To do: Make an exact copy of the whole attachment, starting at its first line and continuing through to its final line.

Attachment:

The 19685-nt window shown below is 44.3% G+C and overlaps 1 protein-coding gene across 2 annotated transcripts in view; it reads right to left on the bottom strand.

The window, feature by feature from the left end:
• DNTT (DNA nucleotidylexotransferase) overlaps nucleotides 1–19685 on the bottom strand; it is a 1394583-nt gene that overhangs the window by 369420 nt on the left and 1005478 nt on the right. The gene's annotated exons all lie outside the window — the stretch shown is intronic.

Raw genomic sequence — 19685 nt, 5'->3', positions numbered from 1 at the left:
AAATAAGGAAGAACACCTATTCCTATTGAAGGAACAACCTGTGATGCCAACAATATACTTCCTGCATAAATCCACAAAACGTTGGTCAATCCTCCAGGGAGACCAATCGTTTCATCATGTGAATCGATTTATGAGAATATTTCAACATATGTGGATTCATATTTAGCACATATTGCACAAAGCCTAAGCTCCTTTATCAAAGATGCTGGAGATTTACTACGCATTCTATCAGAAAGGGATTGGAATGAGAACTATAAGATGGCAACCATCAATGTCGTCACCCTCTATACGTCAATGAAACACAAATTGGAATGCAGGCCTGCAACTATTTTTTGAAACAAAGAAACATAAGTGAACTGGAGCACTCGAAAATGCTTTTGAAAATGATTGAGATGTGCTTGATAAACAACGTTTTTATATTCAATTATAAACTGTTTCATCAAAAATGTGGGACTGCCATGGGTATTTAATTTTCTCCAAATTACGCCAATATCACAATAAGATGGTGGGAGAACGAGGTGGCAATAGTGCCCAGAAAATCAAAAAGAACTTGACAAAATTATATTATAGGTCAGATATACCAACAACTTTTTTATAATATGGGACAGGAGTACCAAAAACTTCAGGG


The 19685-nt window shown below is 44.3% G+C and overlaps 1 protein-coding gene across 2 annotated transcripts in view; it reads right to left on the bottom strand.

The window, feature by feature from the left end:
• DNTT (DNA nucleotidylexotransferase) overlaps nucleotides 1–19685 on the bottom strand; it is a 1394583-nt gene that overhangs the window by 369420 nt on the left and 1005478 nt on the right. The gene's annotated exons all lie outside the window — the stretch shown is intronic.

Raw genomic sequence — 19685 nt, 5'->3', positions numbered from 1 at the left:
AAATAAGGAAGAACACCTATTCCTATTGAAGGAACAACCTGTGATGCCAACAATATACTTCCTGCATAAATCCACAAAACGTTGGTCAATCCTCCAGGGAGACCAATCGTTTCATCATGTGAATCGATTTATGAGAATATTTCAACATATGTGGATTCATATTTAGCACATATTGCACAAAGCCTAAGCTCCTTTATCAAAGATGCTGGAGATTTACTACGCATTCTATCAGAAAGGGATTGGAATGAGAACTATAAGATGGCAACCATCAATGTCGTCACCCTCTATACGTCAATGAAACACAAATTGGAATGCAGGCCTGCAACTATTTTTTGAAACAAAGAAACATAAGTGAACTGGAGCACTCGAAAATGCTTTTGAAAATGATTGAGATGTGCTTGATAAACAACGTTTTTATATTCAATTATAAACTGTTTCATCAAAAATGTGGGACTGCCATGGGTATTTAATTTTCTCCAAATTACGCCAATATCACAATAAGATGGTGGGAGAACGAGGTGGCAATAGTGCCCAGAAAATCAAAAAGAACTTGACAAAATTATATTATAGGTCAGATATACCAACAACTTTTTTATAATATGGGACAGGAGTACCAAAAACTTCAGGG